Question: just out of curiosity, does the British health care system provide hearing aids, and if so, how many and how long is the wait?


Yes, 500,000 or more, usually 6-12 weeks depending on the referral mechanism/demand in your area.


Behave. I’ve heard about you Cougar type women…:smiley:


Was this supposed to be a private message? I think you forgot where you were posting.


My apologies for the attempt at humor. I shall remove it…


Hi Steve,

I am currently trying out the Naida series. I was wondering whether the 16 channel or the 6 channel model will be better for me, given the kind of audiogram I have.

I am not so concerned about the price difference between the 6 channel and the 16 channel hearing aid; I am more concerned about being able to find the perfect fitting. I presume that the lower the number of channels the easier it is to find the right fitting through trial and error-am I right?

I have heard that the optimal number of channels depends on the hearing loss of the individual user. Could you recomment a 16 channel or a 6 channel aid depending on my audiogram?

My audiogram is as follows:
Right ear: 250 Hz(70) 500 Hz(75) 1k(79) 2k(74) 4k(65) 8k (60)
left ear: 250 Hz (85) 500 Hz (90) 1k(110) 2k(105) 4k(90) 8k (90)

Your input will be greatly appreciated =)



In truth, the stuff about channels is a bit overrated, the resolution of discrete filters allows better handling of noise in theory, but doesn’t seem to generate any practical improvement in SNR (Signal to noise ratio).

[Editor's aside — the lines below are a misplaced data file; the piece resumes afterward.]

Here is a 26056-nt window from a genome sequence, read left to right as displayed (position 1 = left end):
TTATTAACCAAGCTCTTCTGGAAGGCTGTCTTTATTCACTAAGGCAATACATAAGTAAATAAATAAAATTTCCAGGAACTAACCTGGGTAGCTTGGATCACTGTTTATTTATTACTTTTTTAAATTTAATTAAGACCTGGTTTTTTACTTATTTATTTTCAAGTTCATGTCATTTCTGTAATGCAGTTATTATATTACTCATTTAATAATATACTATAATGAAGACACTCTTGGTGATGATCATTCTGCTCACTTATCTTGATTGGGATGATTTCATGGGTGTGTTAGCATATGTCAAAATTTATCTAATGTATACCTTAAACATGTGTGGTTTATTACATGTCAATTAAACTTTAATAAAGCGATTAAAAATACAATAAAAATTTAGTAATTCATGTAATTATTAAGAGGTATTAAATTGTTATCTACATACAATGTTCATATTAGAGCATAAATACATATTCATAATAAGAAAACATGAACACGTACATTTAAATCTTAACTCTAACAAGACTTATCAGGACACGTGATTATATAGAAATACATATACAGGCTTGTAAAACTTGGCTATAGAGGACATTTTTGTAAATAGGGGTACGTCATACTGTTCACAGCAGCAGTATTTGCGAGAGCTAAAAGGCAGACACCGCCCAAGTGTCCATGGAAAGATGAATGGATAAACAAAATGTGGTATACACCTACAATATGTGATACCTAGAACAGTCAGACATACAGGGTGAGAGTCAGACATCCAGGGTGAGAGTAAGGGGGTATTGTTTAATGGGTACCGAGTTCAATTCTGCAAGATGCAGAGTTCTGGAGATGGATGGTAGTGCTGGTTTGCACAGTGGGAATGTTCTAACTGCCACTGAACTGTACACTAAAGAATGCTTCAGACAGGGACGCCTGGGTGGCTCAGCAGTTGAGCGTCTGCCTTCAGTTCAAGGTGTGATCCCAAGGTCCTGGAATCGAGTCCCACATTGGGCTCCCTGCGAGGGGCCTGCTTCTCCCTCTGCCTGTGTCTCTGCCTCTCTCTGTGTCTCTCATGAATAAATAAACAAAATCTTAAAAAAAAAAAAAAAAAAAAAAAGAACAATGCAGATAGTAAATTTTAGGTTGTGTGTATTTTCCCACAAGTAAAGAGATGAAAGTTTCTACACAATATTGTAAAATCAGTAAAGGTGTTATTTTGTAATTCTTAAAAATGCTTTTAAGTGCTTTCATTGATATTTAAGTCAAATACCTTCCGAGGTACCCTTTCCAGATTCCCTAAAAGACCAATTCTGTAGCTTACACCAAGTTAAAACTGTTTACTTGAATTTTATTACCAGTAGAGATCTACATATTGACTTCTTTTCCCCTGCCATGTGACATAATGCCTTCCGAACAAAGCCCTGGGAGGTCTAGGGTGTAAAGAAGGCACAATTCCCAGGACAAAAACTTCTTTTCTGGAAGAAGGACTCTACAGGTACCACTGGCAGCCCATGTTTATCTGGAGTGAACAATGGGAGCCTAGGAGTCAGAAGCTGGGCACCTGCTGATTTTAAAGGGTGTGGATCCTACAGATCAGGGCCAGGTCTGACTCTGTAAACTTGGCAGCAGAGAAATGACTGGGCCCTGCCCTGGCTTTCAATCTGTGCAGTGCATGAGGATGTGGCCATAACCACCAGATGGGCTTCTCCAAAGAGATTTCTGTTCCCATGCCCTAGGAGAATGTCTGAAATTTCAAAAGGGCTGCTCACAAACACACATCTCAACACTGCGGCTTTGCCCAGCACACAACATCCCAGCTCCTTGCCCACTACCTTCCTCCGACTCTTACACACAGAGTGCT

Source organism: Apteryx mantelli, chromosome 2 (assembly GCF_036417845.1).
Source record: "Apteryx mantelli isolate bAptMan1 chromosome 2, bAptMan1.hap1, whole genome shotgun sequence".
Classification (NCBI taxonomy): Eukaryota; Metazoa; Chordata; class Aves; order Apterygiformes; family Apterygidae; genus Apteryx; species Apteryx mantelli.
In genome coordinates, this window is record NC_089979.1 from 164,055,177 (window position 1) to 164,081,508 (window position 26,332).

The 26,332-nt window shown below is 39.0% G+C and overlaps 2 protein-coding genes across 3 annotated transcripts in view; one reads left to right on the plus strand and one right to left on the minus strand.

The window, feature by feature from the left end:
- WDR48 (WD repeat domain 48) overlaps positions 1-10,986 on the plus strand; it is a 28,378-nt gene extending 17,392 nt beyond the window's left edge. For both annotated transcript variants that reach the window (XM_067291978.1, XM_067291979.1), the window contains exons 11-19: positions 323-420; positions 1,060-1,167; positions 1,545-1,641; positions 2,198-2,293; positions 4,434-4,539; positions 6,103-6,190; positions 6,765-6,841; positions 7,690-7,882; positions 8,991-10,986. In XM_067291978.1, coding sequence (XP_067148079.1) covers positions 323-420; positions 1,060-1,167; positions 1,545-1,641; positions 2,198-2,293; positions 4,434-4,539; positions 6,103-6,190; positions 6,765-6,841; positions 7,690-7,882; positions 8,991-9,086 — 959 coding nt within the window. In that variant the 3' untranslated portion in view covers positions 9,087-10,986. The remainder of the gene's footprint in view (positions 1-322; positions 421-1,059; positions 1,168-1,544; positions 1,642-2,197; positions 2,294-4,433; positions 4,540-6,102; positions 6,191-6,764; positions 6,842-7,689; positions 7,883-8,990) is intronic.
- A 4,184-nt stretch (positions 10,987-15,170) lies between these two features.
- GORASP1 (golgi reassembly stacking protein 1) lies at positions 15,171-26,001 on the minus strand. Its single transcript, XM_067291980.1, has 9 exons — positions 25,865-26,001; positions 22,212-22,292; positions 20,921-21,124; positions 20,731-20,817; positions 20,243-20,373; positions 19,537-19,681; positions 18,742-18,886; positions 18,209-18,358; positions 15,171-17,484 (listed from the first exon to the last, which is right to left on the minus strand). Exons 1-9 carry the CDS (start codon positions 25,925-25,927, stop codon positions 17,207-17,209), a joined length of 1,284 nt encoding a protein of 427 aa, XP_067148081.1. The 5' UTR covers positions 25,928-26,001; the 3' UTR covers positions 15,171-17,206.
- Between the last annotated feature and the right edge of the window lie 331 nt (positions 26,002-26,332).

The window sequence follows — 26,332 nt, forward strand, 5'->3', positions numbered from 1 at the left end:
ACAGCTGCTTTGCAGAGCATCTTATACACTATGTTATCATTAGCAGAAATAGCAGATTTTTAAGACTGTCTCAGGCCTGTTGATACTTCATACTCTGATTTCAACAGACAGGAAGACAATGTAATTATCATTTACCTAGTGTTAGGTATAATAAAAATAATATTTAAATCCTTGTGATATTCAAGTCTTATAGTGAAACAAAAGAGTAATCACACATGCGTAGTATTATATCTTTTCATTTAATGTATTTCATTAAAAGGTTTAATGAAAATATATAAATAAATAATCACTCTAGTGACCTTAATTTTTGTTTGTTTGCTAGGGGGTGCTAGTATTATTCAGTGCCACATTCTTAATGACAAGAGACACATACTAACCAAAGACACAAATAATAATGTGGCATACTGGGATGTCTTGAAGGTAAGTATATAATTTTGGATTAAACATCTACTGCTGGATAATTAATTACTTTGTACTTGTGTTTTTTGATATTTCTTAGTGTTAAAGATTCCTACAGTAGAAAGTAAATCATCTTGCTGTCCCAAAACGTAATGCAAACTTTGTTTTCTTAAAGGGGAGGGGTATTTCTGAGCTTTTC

If you can afford a better instrument, then consider it: however, particularly in your left ear you might not be able to discern between it and the lesser instrument. If it was me, I’d suggest going with the the six channel device and putting some money towards a tv-link, I-com and Bluetooth phone. This will give you a better return on more situations than you will get for the more expensive aid by itself.

I’d also consider a decent carved shell silicone mould as part of the cost: get these renewed annually (or at least every 2 years) to maintain the peak performance of the aid.


Hi Steve,

Thanks a lot for the advice.

I have new moulds made every year (I just picked up my most recent pair).

I don’t use the tv-link/bluetooth etc since I am able hear fine without all these accessories; I worked hard when I was younger to learn how to discriminate speech without relying on the accessories.

One last question-will it be harder for me to find the perfect setting with the aid with more channels? Is there a lot of additional fine tuning to be done with the 16 channel aid?


I’m afraid there isn’t such a thing as a perfect setting, just one that is nearest to your needs. Technically it makes no difference in the fitting: however the 16 channel instrument offers more refinement in the the control of noise etc. Like I said above, you won’t really notice much difference on your worse ear, but there may be some marginal apparent comfort/clarity improvement on the other.

Feedback may be easier to manually control on the 16 channel instrument too.


Thanks a lot for the help =) I will keep you updated on my progress!

I noticed in the Naida thread that a lot of users talked about the Naida can be programmed to sound more like an analog aid. Any tips to move in this direction?


Yes, if you turn the global compression right down (ie make the aid more linear) it sounds better to analogue wearers.

You might find that the soundrecover needs altering to sound right too: this is just a case of trial and error I’m afraid.